Pearl Nkrumah, (born c. 1980), is a Ghanaian banker, businesswoman, lawyer and corporate executive, who is the executive director at Access Bank Ghana Plc, a commercial bank, effective February 2022. She is the first woman to serve in that position, since the commercial bank was founded in 2009.

Nkrumah was born in Ghana in the 1980s. She attended local primary and secondary schools, before being admitted to the University of Ghana, the country’s largest and oldest public university. She graduated with a Bachelor of Science degree in Business Administration. Her second degree, a Master of Business Administration, was obtained from the same university. She also holds a Bachelor of Laws degree, awarded by the Ghana Institute of Management and Public Administration.

She started her banking career circa 2004, as a bank teller at Standard Chartered Ghana. Over the years, she was given more responsibilities, rising through the ranks to assistant branch manager and then to business relationship manager. In 2012, after nearly 9 years at Standard Chartered Ghana, she left and was hired by Stanbic Bank Ghana.

At Stanbic Bank Ghana, Nkrumah continued to rise in rank, from relationship manager in commercial banking to head of new business, to head of SME banking. At the time she left Stanbic, she was the head of main markets, responsible for retail banking, analytics, banking platforms, partnerships and innovation. She is credited for establishing the Youth Banking Desk at Stanbic Bank Ghana, “an innovation to increase youth financial inclusion”.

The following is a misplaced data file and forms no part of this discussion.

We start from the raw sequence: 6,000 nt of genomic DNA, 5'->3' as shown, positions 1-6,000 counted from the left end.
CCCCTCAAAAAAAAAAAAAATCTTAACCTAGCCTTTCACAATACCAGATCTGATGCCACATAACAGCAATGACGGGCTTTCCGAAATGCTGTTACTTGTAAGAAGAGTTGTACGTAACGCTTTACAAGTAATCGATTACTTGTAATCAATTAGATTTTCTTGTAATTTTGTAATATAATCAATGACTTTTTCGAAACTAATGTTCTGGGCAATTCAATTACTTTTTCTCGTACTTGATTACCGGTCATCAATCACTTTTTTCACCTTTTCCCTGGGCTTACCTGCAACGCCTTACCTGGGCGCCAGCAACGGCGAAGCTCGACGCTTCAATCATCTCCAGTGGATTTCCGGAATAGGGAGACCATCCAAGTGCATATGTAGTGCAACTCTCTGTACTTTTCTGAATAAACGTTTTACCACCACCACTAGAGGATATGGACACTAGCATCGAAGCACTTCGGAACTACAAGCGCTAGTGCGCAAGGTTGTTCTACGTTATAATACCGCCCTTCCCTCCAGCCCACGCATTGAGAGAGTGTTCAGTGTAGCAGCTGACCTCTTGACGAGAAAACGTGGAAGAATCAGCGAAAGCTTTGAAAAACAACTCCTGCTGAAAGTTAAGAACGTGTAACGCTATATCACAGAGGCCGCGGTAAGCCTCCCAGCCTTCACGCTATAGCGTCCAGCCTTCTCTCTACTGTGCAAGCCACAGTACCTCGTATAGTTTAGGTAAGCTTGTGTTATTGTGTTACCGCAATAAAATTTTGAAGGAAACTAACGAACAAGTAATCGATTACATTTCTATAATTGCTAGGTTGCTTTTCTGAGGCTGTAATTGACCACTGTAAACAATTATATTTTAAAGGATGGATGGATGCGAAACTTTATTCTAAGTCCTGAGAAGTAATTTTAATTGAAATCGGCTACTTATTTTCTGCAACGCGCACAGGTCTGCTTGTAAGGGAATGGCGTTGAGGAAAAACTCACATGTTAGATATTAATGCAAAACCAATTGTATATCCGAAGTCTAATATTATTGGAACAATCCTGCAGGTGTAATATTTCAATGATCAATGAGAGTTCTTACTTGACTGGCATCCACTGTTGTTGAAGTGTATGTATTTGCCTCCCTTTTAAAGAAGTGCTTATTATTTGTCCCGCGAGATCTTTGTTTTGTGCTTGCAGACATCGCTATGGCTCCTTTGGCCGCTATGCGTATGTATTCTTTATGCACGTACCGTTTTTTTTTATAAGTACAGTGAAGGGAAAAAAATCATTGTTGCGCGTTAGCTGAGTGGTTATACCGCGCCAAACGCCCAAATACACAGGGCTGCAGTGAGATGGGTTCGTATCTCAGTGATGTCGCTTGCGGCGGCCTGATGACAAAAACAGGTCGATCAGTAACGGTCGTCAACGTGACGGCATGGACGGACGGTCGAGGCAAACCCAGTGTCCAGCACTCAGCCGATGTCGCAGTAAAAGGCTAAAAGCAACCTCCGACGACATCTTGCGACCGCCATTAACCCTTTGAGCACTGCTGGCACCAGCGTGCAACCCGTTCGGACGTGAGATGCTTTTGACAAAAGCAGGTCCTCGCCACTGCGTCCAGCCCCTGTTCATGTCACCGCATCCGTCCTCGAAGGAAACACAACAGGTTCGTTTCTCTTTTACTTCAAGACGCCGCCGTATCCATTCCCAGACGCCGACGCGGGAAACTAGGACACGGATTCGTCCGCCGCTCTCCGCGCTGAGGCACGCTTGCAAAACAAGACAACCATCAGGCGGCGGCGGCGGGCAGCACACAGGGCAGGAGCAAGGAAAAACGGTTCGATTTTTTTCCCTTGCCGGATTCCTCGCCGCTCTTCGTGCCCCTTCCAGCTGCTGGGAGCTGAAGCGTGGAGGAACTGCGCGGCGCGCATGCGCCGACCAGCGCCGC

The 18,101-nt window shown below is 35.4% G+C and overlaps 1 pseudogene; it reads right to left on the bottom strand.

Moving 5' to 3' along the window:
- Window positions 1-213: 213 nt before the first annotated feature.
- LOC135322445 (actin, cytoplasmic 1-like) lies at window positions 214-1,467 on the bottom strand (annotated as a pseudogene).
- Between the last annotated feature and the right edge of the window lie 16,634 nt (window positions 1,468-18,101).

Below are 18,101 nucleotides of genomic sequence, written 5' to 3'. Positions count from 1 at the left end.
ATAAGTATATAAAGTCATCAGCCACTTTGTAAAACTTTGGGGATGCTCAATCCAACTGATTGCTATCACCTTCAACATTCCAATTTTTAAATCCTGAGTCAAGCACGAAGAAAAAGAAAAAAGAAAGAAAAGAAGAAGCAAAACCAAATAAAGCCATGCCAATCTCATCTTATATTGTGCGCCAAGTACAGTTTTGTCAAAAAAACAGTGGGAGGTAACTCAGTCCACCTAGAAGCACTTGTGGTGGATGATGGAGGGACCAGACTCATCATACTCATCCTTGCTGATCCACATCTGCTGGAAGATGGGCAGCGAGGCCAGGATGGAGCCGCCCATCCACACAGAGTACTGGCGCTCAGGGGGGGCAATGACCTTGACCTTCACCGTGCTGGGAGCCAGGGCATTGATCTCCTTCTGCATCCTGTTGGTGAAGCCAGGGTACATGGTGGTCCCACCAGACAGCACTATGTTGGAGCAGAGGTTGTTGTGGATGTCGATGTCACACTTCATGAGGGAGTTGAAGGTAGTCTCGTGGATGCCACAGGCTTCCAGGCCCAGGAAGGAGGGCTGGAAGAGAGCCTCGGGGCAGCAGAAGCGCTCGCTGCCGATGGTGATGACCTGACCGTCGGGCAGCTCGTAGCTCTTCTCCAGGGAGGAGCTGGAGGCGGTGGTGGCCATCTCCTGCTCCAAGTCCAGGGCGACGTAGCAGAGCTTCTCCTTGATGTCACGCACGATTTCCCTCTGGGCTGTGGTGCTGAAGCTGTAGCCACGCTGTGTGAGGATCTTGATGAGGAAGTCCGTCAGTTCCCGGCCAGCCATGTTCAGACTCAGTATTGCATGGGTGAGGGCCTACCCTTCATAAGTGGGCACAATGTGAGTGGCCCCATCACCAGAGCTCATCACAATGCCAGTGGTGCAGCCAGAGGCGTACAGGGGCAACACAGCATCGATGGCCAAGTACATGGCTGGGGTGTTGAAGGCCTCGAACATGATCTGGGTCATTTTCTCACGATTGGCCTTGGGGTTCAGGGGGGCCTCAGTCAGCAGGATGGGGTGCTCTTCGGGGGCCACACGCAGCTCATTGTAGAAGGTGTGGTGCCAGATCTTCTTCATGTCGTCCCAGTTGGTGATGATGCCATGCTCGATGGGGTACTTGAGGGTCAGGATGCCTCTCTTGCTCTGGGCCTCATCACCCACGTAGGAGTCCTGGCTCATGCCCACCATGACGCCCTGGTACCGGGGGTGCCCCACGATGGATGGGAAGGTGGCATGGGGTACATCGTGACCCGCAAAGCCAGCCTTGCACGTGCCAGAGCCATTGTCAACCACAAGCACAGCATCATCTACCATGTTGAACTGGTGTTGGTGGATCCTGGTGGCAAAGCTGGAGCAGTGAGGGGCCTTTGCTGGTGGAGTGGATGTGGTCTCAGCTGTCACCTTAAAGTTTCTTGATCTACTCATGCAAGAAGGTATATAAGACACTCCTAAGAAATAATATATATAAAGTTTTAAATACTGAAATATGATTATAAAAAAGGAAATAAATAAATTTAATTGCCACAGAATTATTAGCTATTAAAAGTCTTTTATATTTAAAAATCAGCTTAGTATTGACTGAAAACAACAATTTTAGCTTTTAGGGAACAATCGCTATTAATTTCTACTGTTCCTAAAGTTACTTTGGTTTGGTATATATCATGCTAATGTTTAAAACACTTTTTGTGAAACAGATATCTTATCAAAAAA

With respect to the youth especially the girl child or women empowerment, Pearl has been instrumental in its growth in the West African sub region. In a piece by Ms Nkrumah published by, she writes.

The next generation will need to unlearn the old traditional roles and ways of doing things. They will have to re-learn to embrace the needed change to challenge the status-quo. With automation, many of the front-line roles traditionally held by women in bank branches are all being changed, and the next generation needs to be ready to take up more challenging roles and leadership positions.

Despite the many challenges faced by women in the corporate space and especially in the financial services sector, it is worth mentioning that great strides have been made to support women through instruments such as legislative support, gender parity programmes and societal awareness.

The financial services industry is gradually making progress as it relates to gender balance in the workplace. Commitments to the UN’s programmes such as He4She may help change the narrative. To an extent, mindsets are shifting because of hard work and commitment, albeit very slowly. Financial institutions must be intentional in ensuring that diversity is reflected at the decision table; like all other critical matters, leadership must be evaluated on their representation of male to female quota.

Gender inequality has plagued the world for far too long. The perception that “the financial sector is a man’s world” should be eradicated

In her position as executive director at Access Bank Ghana, Pearl Nkrumah sits on the board of directors and is a member of the executive management team of that commercial bank.

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